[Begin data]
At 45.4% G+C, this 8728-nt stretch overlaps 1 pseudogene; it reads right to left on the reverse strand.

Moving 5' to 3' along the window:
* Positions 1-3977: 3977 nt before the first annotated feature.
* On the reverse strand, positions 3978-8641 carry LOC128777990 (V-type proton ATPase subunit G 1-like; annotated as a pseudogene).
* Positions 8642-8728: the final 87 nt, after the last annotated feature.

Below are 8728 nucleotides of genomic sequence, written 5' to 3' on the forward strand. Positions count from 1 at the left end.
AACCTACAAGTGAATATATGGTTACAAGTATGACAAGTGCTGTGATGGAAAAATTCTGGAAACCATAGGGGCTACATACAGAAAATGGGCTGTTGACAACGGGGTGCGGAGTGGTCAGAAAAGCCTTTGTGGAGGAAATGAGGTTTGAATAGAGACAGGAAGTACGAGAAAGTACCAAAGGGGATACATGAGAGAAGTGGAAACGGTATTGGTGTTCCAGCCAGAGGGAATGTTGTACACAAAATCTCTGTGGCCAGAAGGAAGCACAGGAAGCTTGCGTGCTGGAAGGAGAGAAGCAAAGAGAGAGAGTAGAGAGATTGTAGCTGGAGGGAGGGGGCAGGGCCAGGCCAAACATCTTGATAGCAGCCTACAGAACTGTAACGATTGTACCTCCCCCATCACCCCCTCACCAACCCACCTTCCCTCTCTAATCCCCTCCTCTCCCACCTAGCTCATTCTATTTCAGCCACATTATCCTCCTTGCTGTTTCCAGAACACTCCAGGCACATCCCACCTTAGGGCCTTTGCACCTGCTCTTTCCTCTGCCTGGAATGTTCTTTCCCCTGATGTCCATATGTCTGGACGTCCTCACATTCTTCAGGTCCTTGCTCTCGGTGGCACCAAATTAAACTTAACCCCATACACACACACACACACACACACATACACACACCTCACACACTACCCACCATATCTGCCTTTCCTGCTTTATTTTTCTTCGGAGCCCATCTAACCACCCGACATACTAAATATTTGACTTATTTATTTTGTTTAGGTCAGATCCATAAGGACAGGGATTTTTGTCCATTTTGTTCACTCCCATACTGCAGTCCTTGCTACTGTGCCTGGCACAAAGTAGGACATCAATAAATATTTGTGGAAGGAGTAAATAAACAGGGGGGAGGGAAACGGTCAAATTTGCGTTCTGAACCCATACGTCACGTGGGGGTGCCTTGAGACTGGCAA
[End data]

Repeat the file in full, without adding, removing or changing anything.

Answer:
At 45.4% G+C, this 8728-nt stretch overlaps 1 pseudogene; it reads right to left on the reverse strand.

Moving 5' to 3' along the window:
* Positions 1-3977: 3977 nt before the first annotated feature.
* On the reverse strand, positions 3978-8641 carry LOC128777990 (V-type proton ATPase subunit G 1-like; annotated as a pseudogene).
* Positions 8642-8728: the final 87 nt, after the last annotated feature.

Below are 8728 nucleotides of genomic sequence, written 5' to 3' on the forward strand. Positions count from 1 at the left end.
AACCTACAAGTGAATATATGGTTACAAGTATGACAAGTGCTGTGATGGAAAAATTCTGGAAACCATAGGGGCTACATACAGAAAATGGGCTGTTGACAACGGGGTGCGGAGTGGTCAGAAAAGCCTTTGTGGAGGAAATGAGGTTTGAATAGAGACAGGAAGTACGAGAAAGTACCAAAGGGGATACATGAGAGAAGTGGAAACGGTATTGGTGTTCCAGCCAGAGGGAATGTTGTACACAAAATCTCTGTGGCCAGAAGGAAGCACAGGAAGCTTGCGTGCTGGAAGGAGAGAAGCAAAGAGAGAGAGTAGAGAGATTGTAGCTGGAGGGAGGGGGCAGGGCCAGGCCAAACATCTTGATAGCAGCCTACAGAACTGTAACGATTGTACCTCCCCCATCACCCCCTCACCAACCCACCTTCCCTCTCTAATCCCCTCCTCTCCCACCTAGCTCATTCTATTTCAGCCACATTATCCTCCTTGCTGTTTCCAGAACACTCCAGGCACATCCCACCTTAGGGCCTTTGCACCTGCTCTTTCCTCTGCCTGGAATGTTCTTTCCCCTGATGTCCATATGTCTGGACGTCCTCACATTCTTCAGGTCCTTGCTCTCGGTGGCACCAAATTAAACTTAACCCCATACACACACACACACACACACACATACACACACCTCACACACTACCCACCATATCTGCCTTTCCTGCTTTATTTTTCTTCGGAGCCCATCTAACCACCCGACATACTAAATATTTGACTTATTTATTTTGTTTAGGTCAGATCCATAAGGACAGGGATTTTTGTCCATTTTGTTCACTCCCATACTGCAGTCCTTGCTACTGTGCCTGGCACAAAGTAGGACATCAATAAATATTTGTGGAAGGAGTAAATAAACAGGGGGGAGGGAAACGGTCAAATTTGCGTTCTGAACCCATACGTCACGTGGGGGTGCCTTGAGACTGGCAA